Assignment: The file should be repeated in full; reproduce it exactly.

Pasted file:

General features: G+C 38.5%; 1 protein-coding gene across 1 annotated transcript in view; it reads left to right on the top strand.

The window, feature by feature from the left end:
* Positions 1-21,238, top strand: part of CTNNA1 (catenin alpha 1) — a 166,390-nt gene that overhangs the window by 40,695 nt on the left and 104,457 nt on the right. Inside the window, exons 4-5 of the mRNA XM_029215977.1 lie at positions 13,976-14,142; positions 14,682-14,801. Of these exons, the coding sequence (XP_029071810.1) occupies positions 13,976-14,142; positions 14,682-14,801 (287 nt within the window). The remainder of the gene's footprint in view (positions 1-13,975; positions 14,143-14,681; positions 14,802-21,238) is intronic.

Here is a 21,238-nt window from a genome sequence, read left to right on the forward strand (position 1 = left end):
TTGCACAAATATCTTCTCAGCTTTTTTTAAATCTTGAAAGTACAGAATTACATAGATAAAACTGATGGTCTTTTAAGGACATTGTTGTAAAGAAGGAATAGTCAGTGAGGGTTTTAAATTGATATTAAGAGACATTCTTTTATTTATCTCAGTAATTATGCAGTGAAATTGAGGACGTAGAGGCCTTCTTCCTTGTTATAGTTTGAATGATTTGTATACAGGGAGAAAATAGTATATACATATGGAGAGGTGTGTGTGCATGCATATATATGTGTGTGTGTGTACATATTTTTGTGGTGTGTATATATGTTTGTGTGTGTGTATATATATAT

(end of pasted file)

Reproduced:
General features: G+C 38.5%; 1 protein-coding gene across 1 annotated transcript in view; it reads left to right on the top strand.

The window, feature by feature from the left end:
* Positions 1-21,238, top strand: part of CTNNA1 (catenin alpha 1) — a 166,390-nt gene that overhangs the window by 40,695 nt on the left and 104,457 nt on the right. Inside the window, exons 4-5 of the mRNA XM_029215977.1 lie at positions 13,976-14,142; positions 14,682-14,801. Of these exons, the coding sequence (XP_029071810.1) occupies positions 13,976-14,142; positions 14,682-14,801 (287 nt within the window). The remainder of the gene's footprint in view (positions 1-13,975; positions 14,143-14,681; positions 14,802-21,238) is intronic.

Here is a 21,238-nt window from a genome sequence, read left to right on the forward strand (position 1 = left end):
TTGCACAAATATCTTCTCAGCTTTTTTTAAATCTTGAAAGTACAGAATTACATAGATAAAACTGATGGTCTTTTAAGGACATTGTTGTAAAGAAGGAATAGTCAGTGAGGGTTTTAAATTGATATTAAGAGACATTCTTTTATTTATCTCAGTAATTATGCAGTGAAATTGAGGACGTAGAGGCCTTCTTCCTTGTTATAGTTTGAATGATTTGTATACAGGGAGAAAATAGTATATACATATGGAGAGGTGTGTGTGCATGCATATATATGTGTGTGTGTGTACATATTTTTGTGGTGTGTATATATGTTTGTGTGTGTGTATATATATAT